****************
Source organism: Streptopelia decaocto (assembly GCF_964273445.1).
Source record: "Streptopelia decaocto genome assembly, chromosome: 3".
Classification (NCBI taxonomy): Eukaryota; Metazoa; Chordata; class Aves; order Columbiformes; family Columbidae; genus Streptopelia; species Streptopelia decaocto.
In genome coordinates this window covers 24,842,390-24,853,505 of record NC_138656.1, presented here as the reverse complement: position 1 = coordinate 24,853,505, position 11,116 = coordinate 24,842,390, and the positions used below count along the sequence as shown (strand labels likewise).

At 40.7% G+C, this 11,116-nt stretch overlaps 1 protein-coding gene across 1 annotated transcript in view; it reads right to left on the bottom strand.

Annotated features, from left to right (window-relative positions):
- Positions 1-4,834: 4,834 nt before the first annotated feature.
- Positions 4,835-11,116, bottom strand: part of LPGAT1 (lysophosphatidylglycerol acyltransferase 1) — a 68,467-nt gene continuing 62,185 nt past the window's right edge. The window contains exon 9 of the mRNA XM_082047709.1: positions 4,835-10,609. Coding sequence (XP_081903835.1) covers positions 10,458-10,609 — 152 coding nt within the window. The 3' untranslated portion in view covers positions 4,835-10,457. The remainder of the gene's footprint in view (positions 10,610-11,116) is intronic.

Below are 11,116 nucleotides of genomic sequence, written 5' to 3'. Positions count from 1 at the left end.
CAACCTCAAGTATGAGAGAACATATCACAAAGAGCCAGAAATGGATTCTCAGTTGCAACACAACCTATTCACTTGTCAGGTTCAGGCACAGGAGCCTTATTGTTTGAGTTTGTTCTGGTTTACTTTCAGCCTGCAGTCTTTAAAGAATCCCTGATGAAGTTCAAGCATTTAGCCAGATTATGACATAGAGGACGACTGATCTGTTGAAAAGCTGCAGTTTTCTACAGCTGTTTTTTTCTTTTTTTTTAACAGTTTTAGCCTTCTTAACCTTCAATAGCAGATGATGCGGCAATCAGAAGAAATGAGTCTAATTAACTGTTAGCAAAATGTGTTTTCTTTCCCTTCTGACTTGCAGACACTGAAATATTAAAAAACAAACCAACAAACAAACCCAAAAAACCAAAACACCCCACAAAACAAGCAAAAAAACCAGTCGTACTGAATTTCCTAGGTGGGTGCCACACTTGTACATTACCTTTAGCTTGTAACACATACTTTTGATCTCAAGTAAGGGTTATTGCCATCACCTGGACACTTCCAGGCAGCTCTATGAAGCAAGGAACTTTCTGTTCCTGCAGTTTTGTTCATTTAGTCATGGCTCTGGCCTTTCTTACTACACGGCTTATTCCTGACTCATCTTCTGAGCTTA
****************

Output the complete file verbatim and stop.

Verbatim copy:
Source organism: Streptopelia decaocto (assembly GCF_964273445.1).
Source record: "Streptopelia decaocto genome assembly, chromosome: 3".
Classification (NCBI taxonomy): Eukaryota; Metazoa; Chordata; class Aves; order Columbiformes; family Columbidae; genus Streptopelia; species Streptopelia decaocto.
In genome coordinates this window covers 24,842,390-24,853,505 of record NC_138656.1, presented here as the reverse complement: position 1 = coordinate 24,853,505, position 11,116 = coordinate 24,842,390, and the positions used below count along the sequence as shown (strand labels likewise).

At 40.7% G+C, this 11,116-nt stretch overlaps 1 protein-coding gene across 1 annotated transcript in view; it reads right to left on the bottom strand.

Annotated features, from left to right (window-relative positions):
- Positions 1-4,834: 4,834 nt before the first annotated feature.
- Positions 4,835-11,116, bottom strand: part of LPGAT1 (lysophosphatidylglycerol acyltransferase 1) — a 68,467-nt gene continuing 62,185 nt past the window's right edge. The window contains exon 9 of the mRNA XM_082047709.1: positions 4,835-10,609. Coding sequence (XP_081903835.1) covers positions 10,458-10,609 — 152 coding nt within the window. The 3' untranslated portion in view covers positions 4,835-10,457. The remainder of the gene's footprint in view (positions 10,610-11,116) is intronic.

Below are 11,116 nucleotides of genomic sequence, written 5' to 3'. Positions count from 1 at the left end.
CAACCTCAAGTATGAGAGAACATATCACAAAGAGCCAGAAATGGATTCTCAGTTGCAACACAACCTATTCACTTGTCAGGTTCAGGCACAGGAGCCTTATTGTTTGAGTTTGTTCTGGTTTACTTTCAGCCTGCAGTCTTTAAAGAATCCCTGATGAAGTTCAAGCATTTAGCCAGATTATGACATAGAGGACGACTGATCTGTTGAAAAGCTGCAGTTTTCTACAGCTGTTTTTTTCTTTTTTTTTAACAGTTTTAGCCTTCTTAACCTTCAATAGCAGATGATGCGGCAATCAGAAGAAATGAGTCTAATTAACTGTTAGCAAAATGTGTTTTCTTTCCCTTCTGACTTGCAGACACTGAAATATTAAAAAACAAACCAACAAACAAACCCAAAAAACCAAAACACCCCACAAAACAAGCAAAAAAACCAGTCGTACTGAATTTCCTAGGTGGGTGCCACACTTGTACATTACCTTTAGCTTGTAACACATACTTTTGATCTCAAGTAAGGGTTATTGCCATCACCTGGACACTTCCAGGCAGCTCTATGAAGCAAGGAACTTTCTGTTCCTGCAGTTTTGTTCATTTAGTCATGGCTCTGGCCTTTCTTACTACACGGCTTATTCCTGACTCATCTTCTGAGCTTA